Q. You've obviously had a litany of strong finishes in majors, should we start referring to you as the best player not to win a major?

JIM FURYK: I wish you wouldn't (laughter). I'll say that probably three or four people led in with that question when I stepped on the grounds this week. It always makes me laugh, because there's really nothing you can say about that. There's no answer that we could have. I'm sure -- my answer would be I think there's some players that have had better careers than me that have not won major championships and they're playing in this field, and it might be an injustice to them. But ultimately, instead of looking at the negative connotation, in a way it is a compliment. You're telling that person that they're a very good player.

I don't really get caught up in that, where I rank. I'm not really a big world rankings guy. I look, and I know where I'm at, but it doesn't mean that much to me. And it doesn't mean anything come Saturday or Sunday.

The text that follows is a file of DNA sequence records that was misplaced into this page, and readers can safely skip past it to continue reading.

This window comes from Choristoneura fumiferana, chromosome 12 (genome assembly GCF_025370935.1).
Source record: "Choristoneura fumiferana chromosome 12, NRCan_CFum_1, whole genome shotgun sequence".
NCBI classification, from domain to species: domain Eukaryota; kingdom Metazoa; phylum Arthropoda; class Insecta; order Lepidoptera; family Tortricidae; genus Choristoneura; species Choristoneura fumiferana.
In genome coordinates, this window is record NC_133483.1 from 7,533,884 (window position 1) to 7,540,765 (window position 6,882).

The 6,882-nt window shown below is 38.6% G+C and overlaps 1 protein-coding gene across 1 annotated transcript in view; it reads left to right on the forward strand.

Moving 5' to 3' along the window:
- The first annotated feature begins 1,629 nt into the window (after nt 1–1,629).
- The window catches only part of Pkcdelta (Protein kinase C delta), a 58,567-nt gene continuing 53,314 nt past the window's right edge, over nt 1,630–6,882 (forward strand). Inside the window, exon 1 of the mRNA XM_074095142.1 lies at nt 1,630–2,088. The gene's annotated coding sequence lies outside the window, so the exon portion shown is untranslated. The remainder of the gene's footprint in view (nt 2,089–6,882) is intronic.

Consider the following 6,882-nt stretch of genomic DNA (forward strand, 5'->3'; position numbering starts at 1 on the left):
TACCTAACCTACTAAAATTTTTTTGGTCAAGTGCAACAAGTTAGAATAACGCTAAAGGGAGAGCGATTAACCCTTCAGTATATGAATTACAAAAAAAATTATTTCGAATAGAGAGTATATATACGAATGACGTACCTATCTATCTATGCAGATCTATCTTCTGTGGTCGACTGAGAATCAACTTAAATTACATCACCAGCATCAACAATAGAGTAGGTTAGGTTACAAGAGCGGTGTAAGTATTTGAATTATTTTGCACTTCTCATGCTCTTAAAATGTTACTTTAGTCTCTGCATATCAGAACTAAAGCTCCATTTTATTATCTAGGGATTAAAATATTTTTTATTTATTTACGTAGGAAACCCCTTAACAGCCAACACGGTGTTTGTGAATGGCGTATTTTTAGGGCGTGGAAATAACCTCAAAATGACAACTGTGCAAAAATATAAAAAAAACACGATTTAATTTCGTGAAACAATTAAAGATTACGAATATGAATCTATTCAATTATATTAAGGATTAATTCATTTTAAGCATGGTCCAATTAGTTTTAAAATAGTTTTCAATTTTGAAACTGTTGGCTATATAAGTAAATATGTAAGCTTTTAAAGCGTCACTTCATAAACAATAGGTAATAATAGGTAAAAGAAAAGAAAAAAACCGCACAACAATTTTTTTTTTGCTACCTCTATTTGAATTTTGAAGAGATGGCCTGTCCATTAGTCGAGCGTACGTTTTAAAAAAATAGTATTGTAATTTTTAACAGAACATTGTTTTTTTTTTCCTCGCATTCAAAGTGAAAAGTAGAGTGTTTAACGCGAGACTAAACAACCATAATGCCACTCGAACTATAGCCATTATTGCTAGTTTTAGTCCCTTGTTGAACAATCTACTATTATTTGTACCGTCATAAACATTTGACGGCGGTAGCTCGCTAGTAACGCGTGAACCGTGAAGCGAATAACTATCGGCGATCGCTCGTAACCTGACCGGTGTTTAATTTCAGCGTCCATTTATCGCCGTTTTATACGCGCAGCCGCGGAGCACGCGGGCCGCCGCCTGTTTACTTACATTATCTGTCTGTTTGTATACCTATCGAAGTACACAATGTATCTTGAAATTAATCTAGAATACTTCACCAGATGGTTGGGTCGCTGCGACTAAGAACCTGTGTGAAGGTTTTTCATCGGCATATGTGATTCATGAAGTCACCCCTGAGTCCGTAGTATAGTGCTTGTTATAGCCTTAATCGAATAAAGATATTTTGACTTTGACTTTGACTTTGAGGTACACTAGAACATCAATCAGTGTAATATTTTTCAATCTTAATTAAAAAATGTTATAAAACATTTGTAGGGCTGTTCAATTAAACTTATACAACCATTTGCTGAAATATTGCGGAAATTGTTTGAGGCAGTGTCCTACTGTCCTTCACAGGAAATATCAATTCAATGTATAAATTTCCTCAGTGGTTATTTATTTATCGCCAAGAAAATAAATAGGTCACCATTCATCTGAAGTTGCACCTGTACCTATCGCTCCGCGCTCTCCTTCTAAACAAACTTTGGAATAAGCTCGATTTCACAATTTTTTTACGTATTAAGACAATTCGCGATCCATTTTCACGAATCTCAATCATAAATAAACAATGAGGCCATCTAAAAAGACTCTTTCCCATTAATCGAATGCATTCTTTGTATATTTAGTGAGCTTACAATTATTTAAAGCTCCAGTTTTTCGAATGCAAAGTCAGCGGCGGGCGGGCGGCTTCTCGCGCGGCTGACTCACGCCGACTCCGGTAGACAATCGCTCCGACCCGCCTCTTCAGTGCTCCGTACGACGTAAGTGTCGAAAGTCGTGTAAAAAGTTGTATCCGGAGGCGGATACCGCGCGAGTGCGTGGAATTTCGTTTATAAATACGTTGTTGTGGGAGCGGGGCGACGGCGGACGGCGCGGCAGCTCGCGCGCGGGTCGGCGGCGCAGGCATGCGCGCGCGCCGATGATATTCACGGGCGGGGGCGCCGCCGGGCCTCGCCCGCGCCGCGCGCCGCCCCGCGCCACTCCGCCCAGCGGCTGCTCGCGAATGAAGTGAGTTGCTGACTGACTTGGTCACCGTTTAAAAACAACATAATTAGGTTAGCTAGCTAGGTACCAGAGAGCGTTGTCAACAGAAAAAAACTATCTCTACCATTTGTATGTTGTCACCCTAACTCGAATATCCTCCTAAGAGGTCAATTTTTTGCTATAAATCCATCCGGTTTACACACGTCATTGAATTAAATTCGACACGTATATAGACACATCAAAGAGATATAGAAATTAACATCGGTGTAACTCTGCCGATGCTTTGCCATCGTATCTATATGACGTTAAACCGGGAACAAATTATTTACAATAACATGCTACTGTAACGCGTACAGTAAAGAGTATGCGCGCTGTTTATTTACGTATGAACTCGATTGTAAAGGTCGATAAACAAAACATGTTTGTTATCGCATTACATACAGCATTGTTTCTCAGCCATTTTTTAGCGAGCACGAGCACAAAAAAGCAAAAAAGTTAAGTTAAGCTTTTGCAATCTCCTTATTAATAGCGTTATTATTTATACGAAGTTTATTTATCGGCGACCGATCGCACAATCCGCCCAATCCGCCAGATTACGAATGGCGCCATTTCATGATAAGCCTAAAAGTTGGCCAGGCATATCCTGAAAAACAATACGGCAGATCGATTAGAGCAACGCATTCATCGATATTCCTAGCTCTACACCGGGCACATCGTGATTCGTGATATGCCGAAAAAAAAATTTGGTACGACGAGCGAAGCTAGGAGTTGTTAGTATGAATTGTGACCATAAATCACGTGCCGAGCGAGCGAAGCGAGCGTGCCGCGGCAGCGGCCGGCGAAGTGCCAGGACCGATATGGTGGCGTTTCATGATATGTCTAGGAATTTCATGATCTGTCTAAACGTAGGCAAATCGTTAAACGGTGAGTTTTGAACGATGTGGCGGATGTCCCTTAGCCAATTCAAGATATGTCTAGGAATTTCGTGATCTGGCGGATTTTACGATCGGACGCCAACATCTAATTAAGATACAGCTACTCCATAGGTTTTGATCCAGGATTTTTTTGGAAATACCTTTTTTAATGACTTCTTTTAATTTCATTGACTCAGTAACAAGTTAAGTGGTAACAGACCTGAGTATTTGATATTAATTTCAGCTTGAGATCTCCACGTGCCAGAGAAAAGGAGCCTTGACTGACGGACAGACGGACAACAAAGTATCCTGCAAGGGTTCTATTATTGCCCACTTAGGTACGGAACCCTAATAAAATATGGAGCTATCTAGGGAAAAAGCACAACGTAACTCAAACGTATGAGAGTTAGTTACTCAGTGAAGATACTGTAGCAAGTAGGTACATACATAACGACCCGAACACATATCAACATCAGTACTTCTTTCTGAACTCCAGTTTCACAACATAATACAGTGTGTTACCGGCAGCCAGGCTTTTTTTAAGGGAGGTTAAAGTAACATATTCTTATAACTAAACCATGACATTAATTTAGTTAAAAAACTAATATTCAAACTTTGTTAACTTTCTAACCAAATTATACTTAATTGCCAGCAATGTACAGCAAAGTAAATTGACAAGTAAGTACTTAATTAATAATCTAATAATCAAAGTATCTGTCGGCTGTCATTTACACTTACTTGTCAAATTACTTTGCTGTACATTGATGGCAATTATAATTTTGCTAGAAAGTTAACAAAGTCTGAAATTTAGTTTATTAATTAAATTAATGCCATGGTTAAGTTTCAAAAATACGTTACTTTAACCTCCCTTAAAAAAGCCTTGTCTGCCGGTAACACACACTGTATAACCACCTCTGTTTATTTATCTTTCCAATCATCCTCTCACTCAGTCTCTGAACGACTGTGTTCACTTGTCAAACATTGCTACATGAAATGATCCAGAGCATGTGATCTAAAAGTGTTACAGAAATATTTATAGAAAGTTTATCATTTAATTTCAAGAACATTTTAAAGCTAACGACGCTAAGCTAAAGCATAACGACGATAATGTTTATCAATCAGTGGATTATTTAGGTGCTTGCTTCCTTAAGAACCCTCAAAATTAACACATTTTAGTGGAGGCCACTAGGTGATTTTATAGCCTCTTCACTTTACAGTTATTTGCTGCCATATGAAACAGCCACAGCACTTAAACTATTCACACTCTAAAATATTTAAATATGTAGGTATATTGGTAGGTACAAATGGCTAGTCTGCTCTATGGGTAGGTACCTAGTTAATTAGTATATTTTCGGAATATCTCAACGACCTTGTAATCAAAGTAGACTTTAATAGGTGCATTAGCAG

Q. Since you've labeled your swing unconventional, when you get -- is your dad still your best teacher, and if you get in a rut, is he the best guy to help you or do you have other people that can help you?

JIM FURYK: I've seen a couple of other people throughout my lifetime, usually under his supervision, almost always under his supervision or people that he's taken me to. A lot of times he said it was a checkpoint for him. He wanted to make sure he was in the right direction. There was a lot of times earlier in my career. Since I've been on Tour, I haven't seen another teacher, he's still it, he's here with me this week. He comes to about anywhere from six to ten tournaments a year. And he likes Monday through Wednesday, because we get to work, my mom likes Thursday through Sunday, she gets to watch golf. He'd be happier going home by Thursday and watching it on TV. And she'd be happy coming in Thursday, so we can walk outside the ropes and watch the golf. Yeah, he's always been my teacher, and always will be right now. We've gone through too many years, and we speak the same language, and it's worked to this point.